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ICECREAM HANDS – NO WEAPON BUT LOVE: REVIEW


ICECREAM HANDS

No Weapon But Love (2080902 Records DK – and Bandcamp)


What? They’ve been away? Not that you’d notice.


I don’t mean the songs sound the same after a break of more than a dozen years, but rather that the Icecream Hands principles are unchanged. And those principles are solid. As easy to understand as they are to recognise.


Here are a few. Keep not just the songs but the people in them human-scale; melodies are your friend, not the first hurdle to clear; if you’ve got fine harmony singers in the band, use them; just because you’ve got fine harmony singers doesn’t mean you use them at every opportunity; yes, you’re a guitar band, but make the guitars work for you, not lead you; don’t be scared of the pretty or the amusing, embrace them; if you’ve got a chorus with a hook that grabs, why wait to get to it?; did I mention melodies?


To that latter point, you can hear that here aplenty on an album with no shortage of songs you can hum before the end of the track, will remember next time and be singing along with by the third listen. And with a song like the title track - a slice of early ‘70s George Harrison without the heavy hand of Phil Spector - if you aren’t echoing the “love love love love love” backing vocals by the 90 second mark I’m afraid you are clinically deaf. Or dead.

So Happy Apart builds and opens out like The Turtles at their sunshine afternoon best (and when the brass arrives two minutes in it’s like the space had always had them there – how is that possible?), while Waiting is a prototype power ballad that exists without need for bombast and yet seems to fill the space; General Wear And Tear imagines a world where it was Sherbet and not the Bee Gees who remade Sgt Pepper’s in the late ‘70s, and Ten Thousand Reasons throws you a tease of country-rock but actually takes you home with something more classic, more well cut suit than double denim, than that.


And then to highlight by contrast, in Thank You, an open source fan letter to some lifters, not leaners (“Thanks for The Only Ones, and The Ramones/Thanks for The Pretty Things, and The Stones/Thanks for the everlasting Nina Simone/Thanks most of all for Spencer P Jones”) there’s a pull-along verse, a naggingly simple chorus, a droll guitar solo, a Melbourne as the centre of the world line and a final stomp under the bank of voices, comfortably hiding the absence of (and for that matter, the need for) some pretty melody.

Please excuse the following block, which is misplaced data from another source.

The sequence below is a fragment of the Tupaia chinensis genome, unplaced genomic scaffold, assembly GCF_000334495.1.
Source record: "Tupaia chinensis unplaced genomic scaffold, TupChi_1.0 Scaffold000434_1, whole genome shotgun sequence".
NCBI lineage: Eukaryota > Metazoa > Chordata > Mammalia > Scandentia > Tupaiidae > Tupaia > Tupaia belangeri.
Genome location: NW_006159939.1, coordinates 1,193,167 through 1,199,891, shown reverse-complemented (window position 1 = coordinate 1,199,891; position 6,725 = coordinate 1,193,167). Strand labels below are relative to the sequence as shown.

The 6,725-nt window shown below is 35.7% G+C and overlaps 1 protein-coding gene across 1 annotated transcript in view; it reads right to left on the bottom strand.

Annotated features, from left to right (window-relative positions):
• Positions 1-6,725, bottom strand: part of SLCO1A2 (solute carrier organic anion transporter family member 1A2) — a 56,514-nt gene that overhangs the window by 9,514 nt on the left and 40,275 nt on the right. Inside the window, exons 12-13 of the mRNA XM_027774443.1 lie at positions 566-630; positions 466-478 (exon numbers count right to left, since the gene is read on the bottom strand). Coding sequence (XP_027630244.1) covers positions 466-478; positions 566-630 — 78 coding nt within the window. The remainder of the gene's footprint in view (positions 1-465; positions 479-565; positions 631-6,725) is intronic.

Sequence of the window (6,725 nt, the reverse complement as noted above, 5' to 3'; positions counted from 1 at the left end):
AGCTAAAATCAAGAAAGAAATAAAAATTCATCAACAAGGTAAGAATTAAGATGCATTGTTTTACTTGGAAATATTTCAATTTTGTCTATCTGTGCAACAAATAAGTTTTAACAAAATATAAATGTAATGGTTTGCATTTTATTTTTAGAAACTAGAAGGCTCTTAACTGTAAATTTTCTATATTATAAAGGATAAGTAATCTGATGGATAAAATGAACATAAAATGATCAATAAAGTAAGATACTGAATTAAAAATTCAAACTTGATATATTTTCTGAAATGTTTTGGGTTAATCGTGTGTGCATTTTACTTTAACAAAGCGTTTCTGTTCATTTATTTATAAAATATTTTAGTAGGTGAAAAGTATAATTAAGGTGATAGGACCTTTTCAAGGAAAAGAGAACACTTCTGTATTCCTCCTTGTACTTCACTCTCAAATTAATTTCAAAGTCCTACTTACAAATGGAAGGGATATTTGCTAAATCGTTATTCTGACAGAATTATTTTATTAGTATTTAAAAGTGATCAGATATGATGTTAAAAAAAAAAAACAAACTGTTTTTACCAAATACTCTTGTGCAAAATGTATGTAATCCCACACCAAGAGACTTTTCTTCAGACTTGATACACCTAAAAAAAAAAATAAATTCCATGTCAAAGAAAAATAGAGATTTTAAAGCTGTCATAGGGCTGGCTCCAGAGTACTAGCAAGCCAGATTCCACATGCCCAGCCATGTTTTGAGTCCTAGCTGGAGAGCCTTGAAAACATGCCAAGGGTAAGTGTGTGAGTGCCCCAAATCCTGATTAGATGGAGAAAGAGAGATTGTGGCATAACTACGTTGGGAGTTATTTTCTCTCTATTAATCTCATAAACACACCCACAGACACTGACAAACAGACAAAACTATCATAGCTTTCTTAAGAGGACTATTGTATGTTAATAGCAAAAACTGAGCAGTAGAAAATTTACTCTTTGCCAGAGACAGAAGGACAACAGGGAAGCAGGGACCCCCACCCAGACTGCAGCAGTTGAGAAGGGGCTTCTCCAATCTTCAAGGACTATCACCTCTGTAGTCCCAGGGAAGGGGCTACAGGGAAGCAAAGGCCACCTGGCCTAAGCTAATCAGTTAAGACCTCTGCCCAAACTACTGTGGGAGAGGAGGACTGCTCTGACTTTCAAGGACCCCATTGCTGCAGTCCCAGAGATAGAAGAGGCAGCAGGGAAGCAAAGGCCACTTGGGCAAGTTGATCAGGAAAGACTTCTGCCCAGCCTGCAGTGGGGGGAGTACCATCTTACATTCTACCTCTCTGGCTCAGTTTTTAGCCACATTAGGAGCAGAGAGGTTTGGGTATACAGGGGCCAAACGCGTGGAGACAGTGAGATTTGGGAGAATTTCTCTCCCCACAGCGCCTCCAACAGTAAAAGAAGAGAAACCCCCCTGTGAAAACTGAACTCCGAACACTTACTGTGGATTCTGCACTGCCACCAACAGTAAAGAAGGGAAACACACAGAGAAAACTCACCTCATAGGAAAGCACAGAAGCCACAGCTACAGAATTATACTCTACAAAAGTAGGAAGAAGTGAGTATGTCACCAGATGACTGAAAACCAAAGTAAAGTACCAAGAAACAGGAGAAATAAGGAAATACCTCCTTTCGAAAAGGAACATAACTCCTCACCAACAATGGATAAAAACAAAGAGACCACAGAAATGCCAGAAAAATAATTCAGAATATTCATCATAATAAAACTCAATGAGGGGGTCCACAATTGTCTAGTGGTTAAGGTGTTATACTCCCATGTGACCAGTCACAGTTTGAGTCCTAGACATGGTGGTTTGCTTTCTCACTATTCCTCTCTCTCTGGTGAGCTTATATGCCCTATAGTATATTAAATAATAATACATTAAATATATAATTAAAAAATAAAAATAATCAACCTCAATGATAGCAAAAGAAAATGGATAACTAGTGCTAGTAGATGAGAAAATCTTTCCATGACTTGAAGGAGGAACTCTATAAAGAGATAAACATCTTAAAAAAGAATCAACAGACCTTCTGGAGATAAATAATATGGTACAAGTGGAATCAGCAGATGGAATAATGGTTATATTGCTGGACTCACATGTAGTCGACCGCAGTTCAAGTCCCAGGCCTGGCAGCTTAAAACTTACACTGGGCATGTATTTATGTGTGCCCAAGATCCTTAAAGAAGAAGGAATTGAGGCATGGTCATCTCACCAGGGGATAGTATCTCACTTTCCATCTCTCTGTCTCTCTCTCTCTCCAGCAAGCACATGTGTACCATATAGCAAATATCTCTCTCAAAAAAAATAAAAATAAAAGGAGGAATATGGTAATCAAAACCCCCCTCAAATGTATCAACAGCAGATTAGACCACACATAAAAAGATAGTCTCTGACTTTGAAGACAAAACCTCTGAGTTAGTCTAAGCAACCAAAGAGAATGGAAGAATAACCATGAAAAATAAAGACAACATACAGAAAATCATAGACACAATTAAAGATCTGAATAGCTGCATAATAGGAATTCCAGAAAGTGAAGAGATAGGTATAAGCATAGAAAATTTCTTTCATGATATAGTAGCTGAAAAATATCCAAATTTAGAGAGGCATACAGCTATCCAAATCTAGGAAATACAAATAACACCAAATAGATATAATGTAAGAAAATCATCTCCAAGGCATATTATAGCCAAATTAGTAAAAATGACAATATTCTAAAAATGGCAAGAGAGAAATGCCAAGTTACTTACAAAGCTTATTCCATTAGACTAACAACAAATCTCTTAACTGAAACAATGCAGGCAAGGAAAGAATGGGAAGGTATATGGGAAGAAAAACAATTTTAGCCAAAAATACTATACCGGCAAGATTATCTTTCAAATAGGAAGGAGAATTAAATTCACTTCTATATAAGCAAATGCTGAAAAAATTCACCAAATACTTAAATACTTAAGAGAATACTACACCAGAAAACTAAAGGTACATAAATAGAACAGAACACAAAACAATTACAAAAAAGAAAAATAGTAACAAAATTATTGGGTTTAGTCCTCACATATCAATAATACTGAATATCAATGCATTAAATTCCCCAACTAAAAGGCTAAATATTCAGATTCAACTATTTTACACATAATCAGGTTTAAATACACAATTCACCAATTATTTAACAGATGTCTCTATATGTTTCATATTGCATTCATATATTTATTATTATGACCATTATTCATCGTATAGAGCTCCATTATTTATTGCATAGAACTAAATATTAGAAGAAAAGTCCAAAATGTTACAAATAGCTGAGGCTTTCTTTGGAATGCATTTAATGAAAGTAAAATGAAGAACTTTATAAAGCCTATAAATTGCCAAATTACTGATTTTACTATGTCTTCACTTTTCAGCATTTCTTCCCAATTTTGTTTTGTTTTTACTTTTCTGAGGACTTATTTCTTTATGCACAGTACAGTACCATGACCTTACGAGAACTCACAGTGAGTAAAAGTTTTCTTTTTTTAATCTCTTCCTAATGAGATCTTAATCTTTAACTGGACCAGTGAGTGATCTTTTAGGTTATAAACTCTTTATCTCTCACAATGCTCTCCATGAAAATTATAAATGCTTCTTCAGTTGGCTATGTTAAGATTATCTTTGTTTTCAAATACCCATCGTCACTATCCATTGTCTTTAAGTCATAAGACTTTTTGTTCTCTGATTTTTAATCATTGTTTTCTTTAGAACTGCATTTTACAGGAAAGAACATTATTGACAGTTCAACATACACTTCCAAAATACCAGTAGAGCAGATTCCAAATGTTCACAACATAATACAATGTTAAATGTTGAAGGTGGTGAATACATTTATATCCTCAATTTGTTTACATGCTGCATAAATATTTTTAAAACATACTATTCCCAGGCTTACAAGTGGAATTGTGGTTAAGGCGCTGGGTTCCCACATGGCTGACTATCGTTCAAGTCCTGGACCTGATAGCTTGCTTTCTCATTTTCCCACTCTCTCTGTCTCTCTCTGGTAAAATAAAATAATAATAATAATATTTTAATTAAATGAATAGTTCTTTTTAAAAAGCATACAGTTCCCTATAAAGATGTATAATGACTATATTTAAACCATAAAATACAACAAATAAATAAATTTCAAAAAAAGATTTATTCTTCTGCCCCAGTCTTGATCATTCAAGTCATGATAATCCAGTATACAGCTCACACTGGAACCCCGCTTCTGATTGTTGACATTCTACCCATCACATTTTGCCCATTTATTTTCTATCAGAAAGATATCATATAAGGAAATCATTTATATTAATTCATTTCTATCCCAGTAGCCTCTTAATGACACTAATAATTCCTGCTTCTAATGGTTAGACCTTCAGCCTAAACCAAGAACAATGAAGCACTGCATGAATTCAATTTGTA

HappBut of all those principles held by Charles Jenkins, Douglas Lee Robertson, Derek G Smiley and Marcus Goodwin, the one that probably is easy to overlook is the one that in the end defines Icecream Hands: the human scale.

The characters in Jenkins’ songs are sometimes rickety and unreliable, flecked with minor but telling little flaws, often tied in some way to a drink or three. Their stories aren’t revolutionary or tattooed on their foreheads, but you know them and have probably lived them. More than just relatable, they’re believable.


And he sketches them with the tricky songwriting act of what feels like always an exact, apt description without ever making it sound as if he’s been forever chasing le mot juste for bonus clever boy points.


Likewise the tunes, whether fast or slow, danceable or cryable, don’t come at you like they’re going to overwhelm, or for that matter sneak up on you later on. They feel natural, attainable, upfront: the gentle Liverpool-ness of Can You Feel My Love and Shyness And Alcohol, the atmospheric Seattle choir of February Falls and the trace psychedelia of Somehow We Never Got Together.


They’re so unfussy you figure it’s the kind thing that anyone with an ounce of talent could probably pull it off. Except they don’t. Certainly not as often and as lasting as this. As joyful and satisfying as this.


Thirteen years on, still a bloody marvellous band.

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